A first attempt at gleaning some of the insights shared this first morning of the conference on Children and Youth in an Interconnected World, full of presentations from a broad range of distinguished speakers, all talking about the role of children and youth in this fast-changing world.
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Globalization 2.0: Children and Youth in an Interconnected World.
Professor Marcelo Suarez-Orozco from the University of California, Los Angeles, brought up many interesting statistics as how migration is the human face of globalization as we know it now. Many cities are moving towards superdiversity hubs, where immigrants become the majority. In many places two-thirds of the children in the classroom are from immigrant backgrounds. It is the value of family that drives migration. But how might one use this challenge as an opportunity? Education is the key, making use of the multilinguistic capacities and the often missed ability of this diverse group of children to learn and reflect on their learning.
Media and the construction of childhood
The talk by Professor Dafna Lemish from Southern Illinois University was about children and how media is a presentation focusing on the role of media in the construction of childhood. How do children perceive the world around them, how do they internalize the messages they receive through the media? Which images are returning over and over, how do they demonstrate their desire for peace? What is the role of media during war and what approach is taken with regard to children? How might we keep them occupied and safe at home? How can one tell the truth without saying too much? Do we protect them by sheltering them or by informing them? What should they see? How is inequality projected through media productions? There is much critique, but less advise for how to approach these dilemmas. Our understanding of what children are is the foundation to which we return: are children becoming adults, or can we approach children as beings themselves? “Children should be presented as having more similarities than differences.” Professor Lemish quoted one television producer who mentioned that if politicians cannot bring peace about, “children will do it.” Their dreams and aspirations are similar. And media can have a very positive role by supporting this in a socially conscious way.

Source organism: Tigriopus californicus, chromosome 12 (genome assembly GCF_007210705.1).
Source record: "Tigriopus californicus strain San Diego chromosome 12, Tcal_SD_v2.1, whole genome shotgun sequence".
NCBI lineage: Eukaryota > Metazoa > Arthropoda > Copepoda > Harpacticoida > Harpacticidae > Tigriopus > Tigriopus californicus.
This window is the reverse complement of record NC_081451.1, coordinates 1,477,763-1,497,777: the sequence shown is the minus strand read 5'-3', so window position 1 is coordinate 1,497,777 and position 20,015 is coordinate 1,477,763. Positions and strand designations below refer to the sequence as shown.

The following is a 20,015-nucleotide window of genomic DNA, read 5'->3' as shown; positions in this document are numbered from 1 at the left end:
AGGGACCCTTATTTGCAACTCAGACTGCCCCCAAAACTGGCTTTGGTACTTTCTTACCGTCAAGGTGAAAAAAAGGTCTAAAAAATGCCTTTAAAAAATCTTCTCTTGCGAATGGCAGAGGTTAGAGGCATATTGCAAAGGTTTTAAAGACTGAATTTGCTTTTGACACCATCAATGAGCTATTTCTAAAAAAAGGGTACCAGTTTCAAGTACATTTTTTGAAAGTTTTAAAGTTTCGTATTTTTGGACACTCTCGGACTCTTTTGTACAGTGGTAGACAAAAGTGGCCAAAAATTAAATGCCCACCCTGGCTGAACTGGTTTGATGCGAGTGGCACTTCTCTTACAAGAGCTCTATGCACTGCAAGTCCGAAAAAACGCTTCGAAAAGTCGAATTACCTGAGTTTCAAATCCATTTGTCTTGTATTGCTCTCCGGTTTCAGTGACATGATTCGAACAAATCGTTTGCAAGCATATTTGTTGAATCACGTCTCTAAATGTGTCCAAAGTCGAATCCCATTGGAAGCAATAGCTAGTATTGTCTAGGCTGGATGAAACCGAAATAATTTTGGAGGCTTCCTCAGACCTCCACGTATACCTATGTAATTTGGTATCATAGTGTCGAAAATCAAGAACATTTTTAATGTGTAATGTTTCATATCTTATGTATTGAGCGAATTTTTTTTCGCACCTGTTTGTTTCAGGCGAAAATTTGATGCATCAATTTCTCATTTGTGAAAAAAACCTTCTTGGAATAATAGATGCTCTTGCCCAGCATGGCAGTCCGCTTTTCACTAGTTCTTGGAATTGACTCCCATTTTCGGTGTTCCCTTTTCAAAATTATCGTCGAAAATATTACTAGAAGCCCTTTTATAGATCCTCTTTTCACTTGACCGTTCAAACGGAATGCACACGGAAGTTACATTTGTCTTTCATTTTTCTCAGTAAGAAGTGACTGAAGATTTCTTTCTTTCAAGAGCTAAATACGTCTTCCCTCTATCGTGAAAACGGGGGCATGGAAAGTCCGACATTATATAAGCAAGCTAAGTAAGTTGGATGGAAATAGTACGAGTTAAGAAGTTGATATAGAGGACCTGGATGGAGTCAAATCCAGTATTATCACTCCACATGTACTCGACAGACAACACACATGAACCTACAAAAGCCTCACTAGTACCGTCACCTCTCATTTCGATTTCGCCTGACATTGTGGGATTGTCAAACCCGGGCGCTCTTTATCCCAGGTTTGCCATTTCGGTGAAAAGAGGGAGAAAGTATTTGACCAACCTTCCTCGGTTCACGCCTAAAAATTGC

About the author
Nicole des Bouvrie is a continental philosopher and a visiting scholar during autumn 2016 at the Bahá’í Chair for World Peace. She works as a freelance philosopher all around the world, applying structures of thought to practical problems. She is interested in radical change and feminine thinking.
For more information about Nicole: personal website, Twitter.